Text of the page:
What goes by just as quickly as a snap? A wink. But they're not the same.
Where they are the same, however, is in social media and Viber is sending quite the "wink, wink" at Snapchat.
Viber's Wink is the messaging app's latest service that allows its users to send ephemeral messages just like in Snapchat. Actually, it's exactly like Snapchat.
In The Beginning, There Was Sexting
Snapchat started the disappearing messages craze back in 2011. The app initially took off as a way for teens to send "sext" messages and pictures because their content could only be viewed for as long as 1 to 30 seconds and no more. When the clock runs out, Snapchat "snaps" are said to be forever deleted.
The app has matured since then as respectable publishers and news outlets like National Geographic, People, MTV, and CNN have created "Discover" channels on the viral platform. Snapchat has grown so wildly just these past few years that it's already competing with Facebook at 4 billion daily video views.
Viber Snaps Snapchat
By comparison, Viber "only" has a little over 600 million registered users and has already been bought out by Japanese Internet company Rakuten for $900 million. Now that Viber has to make that money back and/or grow its userbase, it's now encroaching on Snapchat's territory.
One of the difference between the two is that Viber users have to go an extra step and download the Viber Wink app separately from the main Viber messaging app. Afterwards, the two similar apps will work in tandem to deliver a Snapchat-like messaging experience.
Other notable differences between Snapchat the trendsetter and Viber the copycat is that Wink lacks branded media channels like Snapchat. In addition, Snapchat allows its users to use "selfie lenses" which adds another interactive layer to the app that makes it even stickier with its users.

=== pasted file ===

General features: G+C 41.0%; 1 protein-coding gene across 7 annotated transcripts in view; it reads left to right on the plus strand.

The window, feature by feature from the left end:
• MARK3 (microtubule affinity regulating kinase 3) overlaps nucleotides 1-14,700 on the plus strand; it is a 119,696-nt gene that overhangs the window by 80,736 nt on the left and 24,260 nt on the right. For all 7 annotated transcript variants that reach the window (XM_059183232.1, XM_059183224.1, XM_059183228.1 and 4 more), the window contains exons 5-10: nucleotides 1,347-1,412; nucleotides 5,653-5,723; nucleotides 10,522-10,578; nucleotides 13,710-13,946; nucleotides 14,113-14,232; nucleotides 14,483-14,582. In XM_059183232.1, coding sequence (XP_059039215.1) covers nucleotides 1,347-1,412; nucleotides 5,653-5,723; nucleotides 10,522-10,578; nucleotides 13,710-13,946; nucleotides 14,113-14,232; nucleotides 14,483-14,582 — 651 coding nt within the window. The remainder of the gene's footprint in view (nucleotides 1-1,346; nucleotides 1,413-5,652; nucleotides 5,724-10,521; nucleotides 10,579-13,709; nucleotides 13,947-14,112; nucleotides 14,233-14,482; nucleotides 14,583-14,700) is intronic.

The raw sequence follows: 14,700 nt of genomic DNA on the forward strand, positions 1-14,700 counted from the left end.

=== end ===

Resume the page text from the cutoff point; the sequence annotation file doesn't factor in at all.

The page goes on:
Moreover, while both apps are free to use, Snapchat is making money. It's not yet known how Viber will monetize any of its services beyond sticker sales.
Facebook Copied First
But, as they say, "Good artists copy, great artists steal." In the technology industry, it's not uncommon for one company to totally rip off a feature from a competitor and rebrand that feature as its own.
In fact, Facebook is notorious for this. The social media company, by far the largest and most pervasive of them all with over 1 billion active users worldwide, has taken the most successful parts of its competitors and made them its own.
But, they also say that the bigger they are, the harder they fall, and Facebook's regurgitated features have fallen hard.
For example, Facebook Deals was a service created to compete against Groupon. It was shut down after just four months. Facebook Inbox took a jab at Google, Yahoo, and Microsoft by offering users a "@facebook.com" email address. They shut that one down early this year after admitting people weren't using it anyway.
And, finally, Facebook Poke and Facebook Slingshot were the company's two — yes, they tried it twice — failed attempts at dethroning Snapchat. Poke disappeared after 17 months and while Slingshot surprisingly still exists, users say it's less easy to use than its rival.
When Facebook realized at last that it would be pointless to strike out against Snapchat for the third time, it opened up its treasure chest of cash and offered to buy it for $3 billion. Snapchat didn't even blink and continued on its merry way.
It's All About The Users: What They Say
Viber has its own war chest of cash as well, but it's probably banking on its messaging proficient user base to pick up on its Snapchat clone feature better than users did on Facebook. So far, it's getting mixed results.
One user review from Besim Mydyti pointed out a potential flaw in Viber's approach. "Do you remember when we used Windows Messenger, it was so simple and so fast. Then, Microsoft updated messenger with apps like games, news, big animated emoticons, screen sharing, etc... after the update nobody wanted these apps, everyone installed the old version.... So, Viber is trying to do the same thing, but there are many application like viber, people can change their VOIP application to another simple one," Mydyti said.
In the end, there can only be one Snapchat, one Facebook, one Instagram, and so on. As a user insightfully pointed out, the more one service attempts to become a one-stop-shop for everything, the greater its users will leave it for something else.
Ultimately, the biggest difference between Snapchat and Viber's Wink will be which will come out on top. If history is the measuring stick to determine which will be the last one standing, Viber has quite the uphill battle against Snapchat.